THE SAMARKAND DIMENSION by David Wise

THE SAMARKAND DIMENSION

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KIRKUS REVIEW

Wise (Spectrum, The Children's Game) centers his latest suspense on an otherwise normal CIA agent who becomes a paranormal CIA agent and gives new meaning to the term ""spook,"" as the superpowers lay aside the nukes and gear up for psychic Star Wars. When an American ballistic missile seems to turn around in mid-flight and head back to California, there can be only one explanation: the Soviets, pioneers in the study of paranormal phenomena, have found a way to defeat the laws of physics using psychic powers. That's what his cynical, East Coast, effete, Anglophile bosses at the CIA tell dedicated, hard-working, second-generation spy James Markham. And then they tell him he's got to find a way to get to the Soviet psychic center at Samarkand in the Uzbek People's Republic to find out just what the Evil Empire is up to and how they turn those rockets around. As a first step, Markham has to spend a few weeks in New Orleans, where it seems we Americans have our own zillion-dollar, super-secret psychic research center in a Garden District mansion--only we're still in the table-rapping stage compared to the Soviets. Pausing only for a few tumbles with a gorgeous Creole psychic, Markham crams his head with psychic facts and psychic figures, so he can pass himself off as a money-hungry and alcoholic psychic scientist to the Soviets, who will enlist him as an agent and take him to Samarkand. Which they do. Heavy-handed pseudoscience fiction and a silly spy story.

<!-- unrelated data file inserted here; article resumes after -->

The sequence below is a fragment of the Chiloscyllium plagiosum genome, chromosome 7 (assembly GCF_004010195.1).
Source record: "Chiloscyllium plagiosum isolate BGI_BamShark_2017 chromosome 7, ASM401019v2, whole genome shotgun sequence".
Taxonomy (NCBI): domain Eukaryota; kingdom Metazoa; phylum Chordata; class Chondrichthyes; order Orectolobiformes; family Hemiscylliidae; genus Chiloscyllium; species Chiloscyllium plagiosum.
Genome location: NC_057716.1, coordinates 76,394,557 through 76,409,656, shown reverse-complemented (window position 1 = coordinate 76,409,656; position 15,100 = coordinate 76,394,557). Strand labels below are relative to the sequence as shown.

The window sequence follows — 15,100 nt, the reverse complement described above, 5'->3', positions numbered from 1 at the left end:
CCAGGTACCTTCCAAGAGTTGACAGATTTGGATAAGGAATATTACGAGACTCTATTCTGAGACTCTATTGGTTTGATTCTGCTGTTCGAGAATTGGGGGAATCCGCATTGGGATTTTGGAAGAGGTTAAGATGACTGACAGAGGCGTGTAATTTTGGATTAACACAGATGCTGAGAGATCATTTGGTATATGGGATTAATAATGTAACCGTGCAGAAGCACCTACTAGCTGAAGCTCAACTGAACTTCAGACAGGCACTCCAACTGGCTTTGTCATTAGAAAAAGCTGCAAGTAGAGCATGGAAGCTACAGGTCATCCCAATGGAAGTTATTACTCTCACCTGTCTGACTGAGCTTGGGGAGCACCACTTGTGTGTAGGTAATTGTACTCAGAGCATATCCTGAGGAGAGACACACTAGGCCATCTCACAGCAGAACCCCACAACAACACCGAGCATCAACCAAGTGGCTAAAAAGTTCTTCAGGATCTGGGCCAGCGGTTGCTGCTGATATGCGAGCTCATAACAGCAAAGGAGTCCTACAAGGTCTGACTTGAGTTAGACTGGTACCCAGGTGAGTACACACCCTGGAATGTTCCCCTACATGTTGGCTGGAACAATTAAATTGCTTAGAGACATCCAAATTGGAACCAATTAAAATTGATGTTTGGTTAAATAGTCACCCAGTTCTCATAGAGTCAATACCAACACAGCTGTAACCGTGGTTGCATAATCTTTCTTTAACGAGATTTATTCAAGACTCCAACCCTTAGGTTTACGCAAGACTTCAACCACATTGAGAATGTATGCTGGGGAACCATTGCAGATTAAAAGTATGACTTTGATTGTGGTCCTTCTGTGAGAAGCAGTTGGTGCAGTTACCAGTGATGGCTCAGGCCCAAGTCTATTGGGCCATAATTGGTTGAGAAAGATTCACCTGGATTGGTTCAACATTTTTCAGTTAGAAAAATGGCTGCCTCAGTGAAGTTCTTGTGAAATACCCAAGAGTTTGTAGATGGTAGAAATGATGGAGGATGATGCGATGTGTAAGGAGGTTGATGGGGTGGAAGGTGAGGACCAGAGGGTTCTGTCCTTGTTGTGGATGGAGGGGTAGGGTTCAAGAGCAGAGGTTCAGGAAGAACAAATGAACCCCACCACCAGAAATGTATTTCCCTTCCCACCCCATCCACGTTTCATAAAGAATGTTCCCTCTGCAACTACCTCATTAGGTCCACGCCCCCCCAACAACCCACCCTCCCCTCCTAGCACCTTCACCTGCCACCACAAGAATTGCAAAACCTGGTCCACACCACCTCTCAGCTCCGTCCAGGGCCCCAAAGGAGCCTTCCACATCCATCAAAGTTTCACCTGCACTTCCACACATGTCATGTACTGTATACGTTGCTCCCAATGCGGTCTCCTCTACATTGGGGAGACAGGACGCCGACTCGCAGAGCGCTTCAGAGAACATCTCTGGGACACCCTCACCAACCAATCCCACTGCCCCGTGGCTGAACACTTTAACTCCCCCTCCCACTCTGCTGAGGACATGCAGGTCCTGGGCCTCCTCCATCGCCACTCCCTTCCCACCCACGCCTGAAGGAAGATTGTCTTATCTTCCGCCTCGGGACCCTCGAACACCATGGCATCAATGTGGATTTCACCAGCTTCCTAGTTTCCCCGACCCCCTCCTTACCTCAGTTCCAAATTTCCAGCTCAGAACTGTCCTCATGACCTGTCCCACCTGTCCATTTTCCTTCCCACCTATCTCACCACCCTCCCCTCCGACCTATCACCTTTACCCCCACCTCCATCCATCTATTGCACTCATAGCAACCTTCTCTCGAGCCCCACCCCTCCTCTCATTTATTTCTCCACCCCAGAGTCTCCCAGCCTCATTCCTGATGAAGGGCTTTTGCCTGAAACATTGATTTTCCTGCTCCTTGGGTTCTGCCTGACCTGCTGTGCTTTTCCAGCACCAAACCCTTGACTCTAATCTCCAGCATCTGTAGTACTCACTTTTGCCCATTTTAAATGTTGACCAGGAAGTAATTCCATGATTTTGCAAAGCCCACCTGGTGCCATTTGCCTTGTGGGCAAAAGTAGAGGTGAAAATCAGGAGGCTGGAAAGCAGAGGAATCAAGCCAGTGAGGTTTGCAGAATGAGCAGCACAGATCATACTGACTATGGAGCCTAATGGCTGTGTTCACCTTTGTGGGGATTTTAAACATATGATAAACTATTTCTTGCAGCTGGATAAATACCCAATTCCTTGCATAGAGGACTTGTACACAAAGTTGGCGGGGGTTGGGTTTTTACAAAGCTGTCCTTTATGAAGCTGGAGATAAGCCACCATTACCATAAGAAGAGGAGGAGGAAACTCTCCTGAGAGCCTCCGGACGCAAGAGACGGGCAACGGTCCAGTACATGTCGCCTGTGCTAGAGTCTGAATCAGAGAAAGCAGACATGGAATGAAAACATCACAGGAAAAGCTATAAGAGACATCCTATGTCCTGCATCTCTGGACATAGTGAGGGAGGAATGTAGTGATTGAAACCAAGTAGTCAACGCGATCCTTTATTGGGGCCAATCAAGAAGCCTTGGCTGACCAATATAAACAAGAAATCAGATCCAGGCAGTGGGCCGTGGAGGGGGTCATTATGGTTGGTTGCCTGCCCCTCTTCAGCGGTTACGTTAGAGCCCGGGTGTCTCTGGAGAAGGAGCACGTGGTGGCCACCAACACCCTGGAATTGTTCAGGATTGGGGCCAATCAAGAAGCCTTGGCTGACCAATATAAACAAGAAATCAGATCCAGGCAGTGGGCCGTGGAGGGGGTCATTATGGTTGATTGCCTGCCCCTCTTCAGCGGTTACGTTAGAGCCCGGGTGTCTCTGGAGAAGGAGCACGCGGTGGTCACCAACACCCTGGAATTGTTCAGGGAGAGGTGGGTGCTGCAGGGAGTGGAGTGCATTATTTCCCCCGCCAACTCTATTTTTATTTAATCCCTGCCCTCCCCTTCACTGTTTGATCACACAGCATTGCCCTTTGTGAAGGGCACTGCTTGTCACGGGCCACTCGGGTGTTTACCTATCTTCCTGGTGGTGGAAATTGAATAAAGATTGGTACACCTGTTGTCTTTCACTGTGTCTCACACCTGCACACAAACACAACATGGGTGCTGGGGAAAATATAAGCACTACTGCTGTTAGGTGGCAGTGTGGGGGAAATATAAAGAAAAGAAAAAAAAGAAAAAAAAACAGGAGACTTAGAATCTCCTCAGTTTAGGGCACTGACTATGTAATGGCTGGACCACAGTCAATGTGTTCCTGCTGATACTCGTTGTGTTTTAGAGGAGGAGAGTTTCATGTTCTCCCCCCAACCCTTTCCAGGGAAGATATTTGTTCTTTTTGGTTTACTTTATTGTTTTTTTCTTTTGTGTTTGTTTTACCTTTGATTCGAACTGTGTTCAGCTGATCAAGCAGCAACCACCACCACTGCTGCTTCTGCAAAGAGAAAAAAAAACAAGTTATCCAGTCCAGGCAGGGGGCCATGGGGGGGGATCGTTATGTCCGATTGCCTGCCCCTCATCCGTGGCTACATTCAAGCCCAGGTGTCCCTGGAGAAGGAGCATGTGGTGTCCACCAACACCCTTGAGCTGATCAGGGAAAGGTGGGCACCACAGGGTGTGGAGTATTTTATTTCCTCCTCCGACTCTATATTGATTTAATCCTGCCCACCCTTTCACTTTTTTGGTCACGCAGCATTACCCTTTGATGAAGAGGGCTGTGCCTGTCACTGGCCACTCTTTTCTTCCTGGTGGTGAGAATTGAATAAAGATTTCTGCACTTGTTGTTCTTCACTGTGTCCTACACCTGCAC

Pub Date: April 3rd, 1987
Publisher: Doubleday